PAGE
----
Securing food security for a burgeoning population, with limited resources and increasing pressure to combat global warming, is one of the biggest challenges European agriculture faces this decade, according to Copa-Cogeca secretary-general Pekka Pesonen.
In a letter sent by the farming body to Europe’s health and food safety commissioner, Vytenis Andriukaitis, Pesonen called for the EC to clarify the law on NBTs.
NBTs include cloning, genetic modification and gene editing - a form of genetic modification.
Pesonen also said that, to keep pace with growing food demands, meat producers needed to develop animals with resistance to water and heat stress. This is to ensure livestock is more resilient to the unpredictable weather events caused by climate change - something a report from the Intergovernmental Panel on Climate Change deemed necessary.
“New breeding techniques are consequently very important tools to support innovation in the plant breeding sector and in livestock genetic enhancement as a whole,” said Pesonen in the letter to the commissioner.“And European farmers and their cooperatives need access to these technological advancements in order to meet the upcoming challenges and to remain competitive.”
Copa-Cogeca wants NBTs to be analysed on a case-by-case basis with the scientific merits and disadvantages weighed up by an industry expert. The body has also accused the EC of delaying the legal status of NBTs and said it hopes the letter will “accelerate the process” of clarifying the legal position on NBTs.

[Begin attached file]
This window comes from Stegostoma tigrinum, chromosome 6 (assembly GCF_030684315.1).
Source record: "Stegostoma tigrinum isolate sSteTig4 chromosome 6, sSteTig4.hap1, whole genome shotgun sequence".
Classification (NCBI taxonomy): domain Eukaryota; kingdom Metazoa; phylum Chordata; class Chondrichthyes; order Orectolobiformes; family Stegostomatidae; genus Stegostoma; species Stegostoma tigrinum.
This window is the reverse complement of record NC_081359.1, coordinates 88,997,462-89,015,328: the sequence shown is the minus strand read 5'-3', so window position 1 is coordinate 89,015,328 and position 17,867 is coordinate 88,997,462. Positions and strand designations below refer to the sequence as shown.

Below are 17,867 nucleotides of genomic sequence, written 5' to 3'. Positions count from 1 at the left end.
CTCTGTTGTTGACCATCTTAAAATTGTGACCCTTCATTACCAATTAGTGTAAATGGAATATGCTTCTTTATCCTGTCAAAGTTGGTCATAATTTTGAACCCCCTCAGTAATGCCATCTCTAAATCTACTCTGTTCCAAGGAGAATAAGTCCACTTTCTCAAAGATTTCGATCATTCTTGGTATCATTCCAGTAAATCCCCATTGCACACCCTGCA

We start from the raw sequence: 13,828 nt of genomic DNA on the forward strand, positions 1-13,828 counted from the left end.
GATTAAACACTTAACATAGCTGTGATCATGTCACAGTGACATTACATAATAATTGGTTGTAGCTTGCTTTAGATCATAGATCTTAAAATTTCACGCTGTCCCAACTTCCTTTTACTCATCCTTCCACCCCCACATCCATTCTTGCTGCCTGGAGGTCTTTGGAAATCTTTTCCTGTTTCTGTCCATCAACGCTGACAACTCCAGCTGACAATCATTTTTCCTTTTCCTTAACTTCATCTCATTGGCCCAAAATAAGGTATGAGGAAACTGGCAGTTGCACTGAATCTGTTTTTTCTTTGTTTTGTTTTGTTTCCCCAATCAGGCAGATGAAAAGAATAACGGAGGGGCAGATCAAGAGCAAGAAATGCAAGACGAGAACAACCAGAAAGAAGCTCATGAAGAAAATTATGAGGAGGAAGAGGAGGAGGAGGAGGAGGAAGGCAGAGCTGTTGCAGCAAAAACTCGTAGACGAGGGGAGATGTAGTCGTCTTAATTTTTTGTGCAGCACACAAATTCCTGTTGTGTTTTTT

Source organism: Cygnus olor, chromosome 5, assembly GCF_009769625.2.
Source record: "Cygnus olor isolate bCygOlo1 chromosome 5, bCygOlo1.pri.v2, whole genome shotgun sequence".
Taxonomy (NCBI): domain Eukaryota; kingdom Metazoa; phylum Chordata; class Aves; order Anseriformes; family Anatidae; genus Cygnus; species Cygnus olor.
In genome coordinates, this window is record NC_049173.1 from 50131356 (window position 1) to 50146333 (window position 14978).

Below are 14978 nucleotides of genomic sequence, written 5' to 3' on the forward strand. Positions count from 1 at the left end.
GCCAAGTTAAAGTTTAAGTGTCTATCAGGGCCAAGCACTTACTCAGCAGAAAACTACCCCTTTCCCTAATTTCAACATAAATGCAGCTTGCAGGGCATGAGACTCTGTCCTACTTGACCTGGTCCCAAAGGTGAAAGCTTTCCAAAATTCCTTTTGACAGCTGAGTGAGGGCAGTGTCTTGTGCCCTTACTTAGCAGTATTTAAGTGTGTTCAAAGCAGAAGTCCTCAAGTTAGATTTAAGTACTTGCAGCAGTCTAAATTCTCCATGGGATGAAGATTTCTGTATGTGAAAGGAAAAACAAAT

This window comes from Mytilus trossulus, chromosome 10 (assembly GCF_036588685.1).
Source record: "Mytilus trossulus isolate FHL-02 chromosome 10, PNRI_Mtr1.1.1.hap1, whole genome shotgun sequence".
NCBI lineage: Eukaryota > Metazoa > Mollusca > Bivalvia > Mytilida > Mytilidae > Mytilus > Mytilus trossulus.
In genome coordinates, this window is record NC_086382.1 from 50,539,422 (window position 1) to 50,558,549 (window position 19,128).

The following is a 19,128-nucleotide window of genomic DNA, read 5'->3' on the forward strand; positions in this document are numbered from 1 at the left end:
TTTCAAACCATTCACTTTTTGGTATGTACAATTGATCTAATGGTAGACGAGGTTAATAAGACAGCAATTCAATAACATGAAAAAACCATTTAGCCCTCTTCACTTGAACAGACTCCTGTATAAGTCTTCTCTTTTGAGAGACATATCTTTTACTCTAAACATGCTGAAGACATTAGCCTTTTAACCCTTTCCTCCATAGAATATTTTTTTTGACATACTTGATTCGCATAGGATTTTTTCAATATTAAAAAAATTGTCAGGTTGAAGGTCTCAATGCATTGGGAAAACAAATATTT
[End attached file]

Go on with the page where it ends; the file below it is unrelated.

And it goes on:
Despite Copa-Cogeca calling for better policy on the use of NBTs, animal welfare organisation Compassion in World Farming (CiWF) said the move could make things worse for livestock.
“I am appalled that Copa-Cogeca is pushing for permission to use new breeding technologies,” said Peter Stevenson, CiWF’s chief policy adviser. “These include cloning, GM and gene editing (a form of GM). I fear these are mainly going to be used to push animals to ever faster growth rates and higher yields.
“Traditional genetic selection has already led to serious welfare problems for dairy cows, broilers, laying hens and pigs. New breeding technologies are likely to make things much worse. The industry should stop trying to push animals to ever higher levels of productivity as this generally has a disastrous effect on welfare.”